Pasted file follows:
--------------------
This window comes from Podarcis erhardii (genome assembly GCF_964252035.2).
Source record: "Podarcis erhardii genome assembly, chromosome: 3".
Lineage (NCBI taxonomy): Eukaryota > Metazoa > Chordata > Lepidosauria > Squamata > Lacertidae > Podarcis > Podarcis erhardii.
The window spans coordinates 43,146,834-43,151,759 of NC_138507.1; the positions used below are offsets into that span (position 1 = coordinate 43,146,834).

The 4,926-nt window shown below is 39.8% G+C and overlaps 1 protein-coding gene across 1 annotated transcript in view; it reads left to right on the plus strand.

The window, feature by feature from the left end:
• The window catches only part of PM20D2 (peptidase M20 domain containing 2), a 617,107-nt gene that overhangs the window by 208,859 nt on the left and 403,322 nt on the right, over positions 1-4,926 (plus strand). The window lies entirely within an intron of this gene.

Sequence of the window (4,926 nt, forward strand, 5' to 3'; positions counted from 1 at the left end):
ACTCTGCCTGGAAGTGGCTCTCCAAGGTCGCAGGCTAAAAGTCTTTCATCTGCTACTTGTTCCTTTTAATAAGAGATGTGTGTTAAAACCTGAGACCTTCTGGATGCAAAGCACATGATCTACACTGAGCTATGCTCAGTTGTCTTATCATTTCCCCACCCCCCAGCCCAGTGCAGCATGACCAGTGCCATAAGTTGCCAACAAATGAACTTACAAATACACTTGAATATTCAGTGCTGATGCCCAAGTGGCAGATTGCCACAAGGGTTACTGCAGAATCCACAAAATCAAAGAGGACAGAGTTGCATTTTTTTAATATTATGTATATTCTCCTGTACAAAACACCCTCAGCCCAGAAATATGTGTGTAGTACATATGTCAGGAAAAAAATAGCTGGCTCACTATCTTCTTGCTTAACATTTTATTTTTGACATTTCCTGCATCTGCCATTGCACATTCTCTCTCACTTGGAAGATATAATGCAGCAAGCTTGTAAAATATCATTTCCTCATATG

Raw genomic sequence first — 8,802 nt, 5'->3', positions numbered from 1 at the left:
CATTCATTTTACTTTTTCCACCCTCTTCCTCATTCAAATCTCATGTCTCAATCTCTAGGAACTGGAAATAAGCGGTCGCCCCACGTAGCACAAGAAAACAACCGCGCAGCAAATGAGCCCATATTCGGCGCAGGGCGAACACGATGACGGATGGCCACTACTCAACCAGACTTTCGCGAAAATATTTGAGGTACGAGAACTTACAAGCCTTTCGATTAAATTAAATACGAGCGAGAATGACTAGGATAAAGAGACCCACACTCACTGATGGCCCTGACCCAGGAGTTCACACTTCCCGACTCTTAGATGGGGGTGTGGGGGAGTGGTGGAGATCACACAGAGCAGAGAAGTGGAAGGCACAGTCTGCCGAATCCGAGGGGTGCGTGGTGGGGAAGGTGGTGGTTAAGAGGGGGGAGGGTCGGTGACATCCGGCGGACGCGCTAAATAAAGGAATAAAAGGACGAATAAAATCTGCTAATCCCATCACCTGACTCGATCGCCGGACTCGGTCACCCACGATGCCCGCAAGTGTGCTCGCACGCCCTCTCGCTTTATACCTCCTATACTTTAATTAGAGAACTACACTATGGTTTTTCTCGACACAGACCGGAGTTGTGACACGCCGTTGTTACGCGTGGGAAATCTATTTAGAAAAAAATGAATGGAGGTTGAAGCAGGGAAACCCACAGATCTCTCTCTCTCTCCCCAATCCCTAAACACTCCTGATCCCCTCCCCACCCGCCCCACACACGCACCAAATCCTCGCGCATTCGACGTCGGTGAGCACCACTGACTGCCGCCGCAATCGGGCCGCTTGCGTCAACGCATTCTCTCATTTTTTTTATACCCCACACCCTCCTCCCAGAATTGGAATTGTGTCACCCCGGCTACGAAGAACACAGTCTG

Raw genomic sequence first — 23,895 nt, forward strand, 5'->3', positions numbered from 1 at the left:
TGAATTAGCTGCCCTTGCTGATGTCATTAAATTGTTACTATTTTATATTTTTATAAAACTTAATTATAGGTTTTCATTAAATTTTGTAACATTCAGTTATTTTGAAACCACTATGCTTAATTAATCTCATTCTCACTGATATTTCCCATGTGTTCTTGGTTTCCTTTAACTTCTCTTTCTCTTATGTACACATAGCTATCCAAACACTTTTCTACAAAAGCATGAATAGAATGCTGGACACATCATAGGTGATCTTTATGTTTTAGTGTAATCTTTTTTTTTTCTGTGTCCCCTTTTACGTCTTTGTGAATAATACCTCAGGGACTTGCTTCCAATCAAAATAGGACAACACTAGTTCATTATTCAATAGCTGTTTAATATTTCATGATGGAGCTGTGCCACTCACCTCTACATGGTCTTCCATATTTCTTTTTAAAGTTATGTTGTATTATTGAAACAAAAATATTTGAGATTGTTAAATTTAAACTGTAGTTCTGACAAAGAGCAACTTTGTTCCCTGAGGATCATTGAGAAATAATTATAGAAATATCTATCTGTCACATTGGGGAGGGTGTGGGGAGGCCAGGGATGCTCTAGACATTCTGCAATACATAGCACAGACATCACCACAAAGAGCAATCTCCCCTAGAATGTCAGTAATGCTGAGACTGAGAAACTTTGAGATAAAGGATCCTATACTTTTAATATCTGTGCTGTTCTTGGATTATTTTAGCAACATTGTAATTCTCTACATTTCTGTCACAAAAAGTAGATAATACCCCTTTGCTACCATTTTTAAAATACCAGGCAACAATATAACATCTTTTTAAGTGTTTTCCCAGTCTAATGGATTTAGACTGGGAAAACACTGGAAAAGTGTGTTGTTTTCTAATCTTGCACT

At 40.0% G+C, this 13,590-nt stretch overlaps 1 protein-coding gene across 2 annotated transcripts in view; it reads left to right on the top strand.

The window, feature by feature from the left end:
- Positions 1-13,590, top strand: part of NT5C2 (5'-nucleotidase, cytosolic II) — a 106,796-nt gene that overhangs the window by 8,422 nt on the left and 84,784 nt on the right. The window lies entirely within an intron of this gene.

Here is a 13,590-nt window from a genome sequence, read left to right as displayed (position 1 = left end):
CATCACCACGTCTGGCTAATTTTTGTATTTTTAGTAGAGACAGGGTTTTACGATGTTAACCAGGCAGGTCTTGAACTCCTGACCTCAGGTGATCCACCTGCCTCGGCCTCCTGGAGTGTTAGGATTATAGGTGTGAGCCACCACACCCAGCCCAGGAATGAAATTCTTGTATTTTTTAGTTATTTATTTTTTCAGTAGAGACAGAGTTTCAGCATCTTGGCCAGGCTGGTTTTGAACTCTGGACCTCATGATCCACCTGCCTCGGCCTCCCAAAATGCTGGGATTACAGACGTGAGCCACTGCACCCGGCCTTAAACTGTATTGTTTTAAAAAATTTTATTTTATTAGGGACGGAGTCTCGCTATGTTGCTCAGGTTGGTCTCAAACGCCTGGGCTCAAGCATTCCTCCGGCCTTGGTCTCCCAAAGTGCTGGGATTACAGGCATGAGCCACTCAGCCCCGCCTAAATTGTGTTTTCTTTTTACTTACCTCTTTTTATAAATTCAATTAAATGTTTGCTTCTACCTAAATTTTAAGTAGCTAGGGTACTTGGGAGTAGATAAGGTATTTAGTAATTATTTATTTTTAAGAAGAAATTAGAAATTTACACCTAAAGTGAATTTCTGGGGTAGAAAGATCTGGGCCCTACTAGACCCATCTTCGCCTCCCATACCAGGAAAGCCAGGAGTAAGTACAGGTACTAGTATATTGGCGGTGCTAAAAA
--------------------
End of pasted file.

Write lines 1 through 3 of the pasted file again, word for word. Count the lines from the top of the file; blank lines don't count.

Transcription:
This window comes from Podarcis erhardii (genome assembly GCF_964252035.2).
Source record: "Podarcis erhardii genome assembly, chromosome: 3".
Lineage (NCBI taxonomy): Eukaryota > Metazoa > Chordata > Lepidosauria > Squamata > Lacertidae > Podarcis > Podarcis erhardii.